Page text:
Alex · Baseball · Fun · Motherhood

Encouragement

The boys on my son's baseball team range far and wide in everything from age, to height, to ability.  Some of the boys have played t-ball prior to this, others haven't.  For some, this is their second or third year in this league, others played t-ball last year and are working their way up the little league ladder.

There are several boys around Alex's height and build.  One in particular, a kid I'll call Tall Boy II, is so similar to Alex that when then they're in uniform, and you see them from a distance, and you don't see the number on the backs of their jerseys, and they're wearing their caps, not helmets, and when the brim of the cap casts their little faces in shadow, and they both have relatively short hair…sometimes it's easy to mistake one for the other for a moment.

So there's the set up.  And rather than draw this out into any sort of commentary on baseball or little league or anything else, I'll cut right to the chase.

Alex's team was at bat.  Alex had been the last one to hit in the previous inning.  Alex and Tall Boy II are usually one-after-the-other in the lineup. 

During the other half of the inning, when the other team was at bat, I alternated between watching Alex play whatever position he had (I think he was at second that time), looking at the animal pictures Julia was drawing in her notebook, and grinding my teeth and pressing my hands together in an attempt to not become violent toward the parent of two children (one on Alex's team) who said parent has no control over and is too…SOMETHING…to get up and do anything about.  The child ON the team clearly doesn't want to be there.  The other child is allowed to wander around, tossing a baseball up in the air with no regard for the fact that it could fall on some unsuspecting other person's head, and the parent doesn't seem to GET this and lets said child wander around, throwing the ball – it went OVER the fence around the field one night – fortunately no one was near home plate at the time and therefore no one was hurt.  This was apparently an amusing little moment for the parent, who watched all this from afar and made no move (not even the constant hollering of said child's name) to stop the child's behavior.  Seriously, if you holler the child's name over and over and over and over and over and over, but don't do anything beyond that when the child ignores you completely, and then you look at the other parents around you on the bleachers with this "see what i have to put up with" expression on your face, do you really really really expect a lot of sympathetic expressions?  I'm sorry, but I DON'T HAVE ONE FOR YOU. 

There's so much more to tell THERE, but I feel my chest tightening and my blood pressure rising, so I'll end it there.  Suffice to say, that person and that persons offspring are the only bad thing about going to these games or practices.  Oh, and the other parent is no better, in case you were wondering.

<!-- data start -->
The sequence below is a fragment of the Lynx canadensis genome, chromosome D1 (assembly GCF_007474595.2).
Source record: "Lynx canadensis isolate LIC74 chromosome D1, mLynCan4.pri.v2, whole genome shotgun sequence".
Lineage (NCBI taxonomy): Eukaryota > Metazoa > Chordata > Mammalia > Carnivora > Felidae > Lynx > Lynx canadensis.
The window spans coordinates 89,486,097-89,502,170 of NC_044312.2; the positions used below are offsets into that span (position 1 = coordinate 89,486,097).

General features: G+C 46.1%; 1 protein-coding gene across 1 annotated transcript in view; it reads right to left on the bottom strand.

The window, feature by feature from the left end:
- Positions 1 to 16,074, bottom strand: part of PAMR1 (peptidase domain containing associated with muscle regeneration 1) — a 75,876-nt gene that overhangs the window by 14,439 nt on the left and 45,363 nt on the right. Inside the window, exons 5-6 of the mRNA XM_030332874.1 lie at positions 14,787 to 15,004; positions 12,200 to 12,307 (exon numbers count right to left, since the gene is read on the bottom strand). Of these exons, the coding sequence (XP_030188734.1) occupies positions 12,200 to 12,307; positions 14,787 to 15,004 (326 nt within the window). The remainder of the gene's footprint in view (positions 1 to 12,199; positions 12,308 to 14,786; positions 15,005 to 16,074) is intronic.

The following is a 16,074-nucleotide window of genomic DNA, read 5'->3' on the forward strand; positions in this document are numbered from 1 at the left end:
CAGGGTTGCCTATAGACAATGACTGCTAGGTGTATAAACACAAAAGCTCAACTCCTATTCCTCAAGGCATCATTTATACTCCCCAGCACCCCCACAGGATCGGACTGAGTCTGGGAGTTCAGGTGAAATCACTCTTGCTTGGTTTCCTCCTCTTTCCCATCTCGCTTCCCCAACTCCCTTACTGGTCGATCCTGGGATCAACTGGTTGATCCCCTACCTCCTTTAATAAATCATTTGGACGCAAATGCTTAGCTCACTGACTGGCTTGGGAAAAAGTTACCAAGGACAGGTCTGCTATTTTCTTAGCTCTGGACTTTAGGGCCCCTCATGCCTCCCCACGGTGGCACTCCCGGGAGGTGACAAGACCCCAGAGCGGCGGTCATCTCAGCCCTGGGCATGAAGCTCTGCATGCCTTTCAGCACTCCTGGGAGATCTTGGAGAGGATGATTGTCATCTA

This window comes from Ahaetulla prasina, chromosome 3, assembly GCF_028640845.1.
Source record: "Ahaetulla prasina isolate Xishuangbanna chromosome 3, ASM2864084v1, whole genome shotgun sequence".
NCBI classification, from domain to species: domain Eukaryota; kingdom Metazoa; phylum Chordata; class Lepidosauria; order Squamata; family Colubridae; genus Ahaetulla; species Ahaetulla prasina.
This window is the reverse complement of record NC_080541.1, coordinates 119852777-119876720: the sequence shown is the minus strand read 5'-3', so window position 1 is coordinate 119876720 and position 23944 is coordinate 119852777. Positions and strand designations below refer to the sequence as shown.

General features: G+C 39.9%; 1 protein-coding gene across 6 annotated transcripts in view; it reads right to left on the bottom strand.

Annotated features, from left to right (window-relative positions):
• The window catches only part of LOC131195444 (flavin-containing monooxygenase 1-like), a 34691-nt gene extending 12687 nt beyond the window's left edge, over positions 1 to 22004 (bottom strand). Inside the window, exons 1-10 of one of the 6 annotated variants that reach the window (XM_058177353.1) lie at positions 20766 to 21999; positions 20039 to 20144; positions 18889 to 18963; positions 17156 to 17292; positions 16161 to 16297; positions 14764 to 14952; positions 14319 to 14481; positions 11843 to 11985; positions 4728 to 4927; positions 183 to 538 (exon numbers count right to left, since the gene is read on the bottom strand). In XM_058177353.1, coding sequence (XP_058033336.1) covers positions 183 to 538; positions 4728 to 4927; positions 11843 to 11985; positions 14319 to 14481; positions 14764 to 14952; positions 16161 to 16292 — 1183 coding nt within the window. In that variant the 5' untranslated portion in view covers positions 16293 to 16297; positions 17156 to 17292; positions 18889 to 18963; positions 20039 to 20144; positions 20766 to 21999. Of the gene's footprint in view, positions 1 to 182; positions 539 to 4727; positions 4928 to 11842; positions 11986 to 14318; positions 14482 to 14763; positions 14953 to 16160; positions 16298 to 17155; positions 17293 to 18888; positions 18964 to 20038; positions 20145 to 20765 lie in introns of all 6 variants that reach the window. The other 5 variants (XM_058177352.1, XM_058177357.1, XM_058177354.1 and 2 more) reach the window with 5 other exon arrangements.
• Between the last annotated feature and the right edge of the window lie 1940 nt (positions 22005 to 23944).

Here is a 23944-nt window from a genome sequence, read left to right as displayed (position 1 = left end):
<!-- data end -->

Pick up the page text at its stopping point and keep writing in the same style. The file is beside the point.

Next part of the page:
Anyway, here we are at the beginning of our next at-bat.  This tall kid heads out from the dugout to hit, and he looks in our direction, and I give him a big grin and an encouraging thumbs-up, and he sort of pauses and stares at me for a moment, and while all this is happening – over the course of 1.75 seconds – I'm also thinking "Why is Alex wearing some other kid's helmet?" and then slowwwwwwwwwwwwwwwly the penny dropped and so did my big encouraging smile, as I realized that this was not Alex, who I carried for nine months and gave birth to with painful back labor, nursed for most of a year, and whom I gaze at with adoration and boundless love every single day of his life.  No.  It was Tall Boy II. 

At this point, when I had tucked my motivational thumb away and was mentally kicking myself for not recognizing that this was not MY OWN CHILD, and being glad I hadn't yelled out anything like "HIT IT OUT OF THE PARK, ALEX!" (Which I wouldn't do anyway, because the park's too big and none of them hit it that far yet.) that Bill realized what I had done, and he turned to me and said "That's not Alex." 

"I know."  And he laughed. 

"You were just going to act like you didn't do that, hoping I wouldn't notice." 

"No!  I just…didn't see any need to discuss it."

He laughed some more.

And so did I, just thinking about what was going through Tall Boy II's mind as he heads to the plate and sees some crazy lady grinning at him and nodding and giving him a thumb's up.

Yep.

~~~

So that's my little story for you this morning. 

Have a great day!

3 thoughts on “Encouragement

  1. I have a very similar situation as you with the sibling of a kid on my son’s team. He is a holy terror and the mother never does anything about it. At practice a couple of weeks ago he actually used an area next to the field for a toilet, and it wasn’t number 1. I’ve seen him punch a kid in the face and he knocks all the bats down (that are hanging in the dugout) at least once every game. Some people should not be allowed to procreate.

  2. I’m having flashbacks… arrrgggg. Here in Texas if your kid is not playing and they throw something over the fence you and your child can be forced to leave the park and if you happen to have a child playing in the game and you can’t control the siblings not playing, your child playing can be benched. Many time’s I’ve heard and seen the Umpires say “Ma’am, you need to control that child NOW!” That’s considered the one and only warning. I think if Tall Boy II sees you do this, he’ll just think you are the coolest mom to motivate the kids on the team.

  3. I have done that more than once when my kids were on the swim team. In the pool with a bathing cap, they all look the same!! hahaha!

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